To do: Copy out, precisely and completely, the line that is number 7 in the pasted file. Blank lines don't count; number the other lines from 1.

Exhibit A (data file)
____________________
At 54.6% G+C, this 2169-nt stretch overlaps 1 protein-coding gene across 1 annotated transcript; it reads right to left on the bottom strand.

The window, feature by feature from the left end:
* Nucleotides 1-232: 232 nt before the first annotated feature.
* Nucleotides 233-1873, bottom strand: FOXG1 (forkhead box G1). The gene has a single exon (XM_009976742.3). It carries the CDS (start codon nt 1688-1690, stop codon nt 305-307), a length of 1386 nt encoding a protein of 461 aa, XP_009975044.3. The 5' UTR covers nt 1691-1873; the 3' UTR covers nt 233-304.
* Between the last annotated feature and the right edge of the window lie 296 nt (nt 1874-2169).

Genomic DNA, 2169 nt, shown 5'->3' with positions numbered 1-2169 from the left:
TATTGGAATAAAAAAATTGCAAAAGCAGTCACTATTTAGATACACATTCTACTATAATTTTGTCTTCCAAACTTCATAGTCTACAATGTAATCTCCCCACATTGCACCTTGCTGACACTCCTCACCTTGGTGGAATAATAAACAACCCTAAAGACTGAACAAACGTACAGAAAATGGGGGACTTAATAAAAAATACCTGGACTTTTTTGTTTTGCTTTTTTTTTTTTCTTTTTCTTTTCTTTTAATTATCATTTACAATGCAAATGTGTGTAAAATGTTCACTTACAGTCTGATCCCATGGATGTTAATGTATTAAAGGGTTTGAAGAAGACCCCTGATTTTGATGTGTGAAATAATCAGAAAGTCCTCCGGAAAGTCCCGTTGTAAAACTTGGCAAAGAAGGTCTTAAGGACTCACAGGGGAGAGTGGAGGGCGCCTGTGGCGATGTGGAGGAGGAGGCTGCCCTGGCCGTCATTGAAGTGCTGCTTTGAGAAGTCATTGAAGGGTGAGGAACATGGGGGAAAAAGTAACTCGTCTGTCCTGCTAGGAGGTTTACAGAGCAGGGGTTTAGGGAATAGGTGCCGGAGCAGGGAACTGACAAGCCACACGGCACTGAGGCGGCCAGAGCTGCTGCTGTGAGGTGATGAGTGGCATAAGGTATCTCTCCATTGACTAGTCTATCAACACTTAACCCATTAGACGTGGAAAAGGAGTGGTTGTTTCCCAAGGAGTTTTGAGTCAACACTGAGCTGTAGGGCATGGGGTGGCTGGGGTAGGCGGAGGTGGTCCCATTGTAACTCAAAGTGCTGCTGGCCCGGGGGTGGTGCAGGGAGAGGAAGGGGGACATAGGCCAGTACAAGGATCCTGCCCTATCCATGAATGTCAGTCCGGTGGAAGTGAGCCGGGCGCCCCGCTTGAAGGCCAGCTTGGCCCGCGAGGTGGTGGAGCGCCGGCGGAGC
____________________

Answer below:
TATTGGAATAAAAAAATTGCAAAAGCAGTCACTATTTAGATACACATTCTACTATAATTTTGTCTTCCAAACTTCATAGTCTACAATGTAATCTCCCCACATTGCACCTTGCTGACACTCCTCACCTTGGTGGAATAATAAACAACCCTAAAGACTGAACAAACGTACAGAAAATGGGGGACTTAATAAAAAATACCTGGACTTTTTTGTTTTGCTTTTTTTTTTTTCTTTTTCTTTTCTTTTAATTATCATTTACAATGCAAATGTGTGTAAAATGTTCACTTACAGTCTGATCCCATGGATGTTAATGTATTAAAGGGTTTGAAGAAGACCCCTGATTTTGATGTGTGAAATAATCAGAAAGTCCTCCGGAAAGTCCCGTTGTAAAACTTGGCAAAGAAGGTCTTAAGGACTCACAGGGGAGAGTGGAGGGCGCCTGTGGCGATGTGGAGGAGGAGGCTGCCCTGGCCGTCATTGAAGTGCTGCTTTGAGAAGTCATTGAAGGGTGAGGAACATGGGGGAAAAAGTAACTCGTCTGTCCTGCTAGGAGGTTTACAGAGCAGGGGTTTAGGGAATAGGTGCCGGAGCAGGGAACTGACAAGCCACACGGCACTGAGGCGGCCAGAGCTGCTGCTGTGAGGTGATGAGTGGCATAAGGTATCTCTCCATTGACTAGTCTATCAACACTTAACCCATTAGACGTGGAAAAGGAGTGGTTGTTTCCCAAGGAGTTTTGAGTCAACACTGAGCTGTAGGGCATGGGGTGGCTGGGGTAGGCGGAGGTGGTCCCATTGTAACTCAAAGTGCTGCTGGCCCGGGGGTGGTGCAGGGAGAGGAAGGGGGACATAGGCCAGTACAAGGATCCTGCCCTATCCATGAATGTCAGTCCGGTGGAAGTGAGCCGGGCGCCCCGCTTGAAGGCCAGCTTGGCCCGCGAGGTGGTGGAGCGCCGGCGGAGC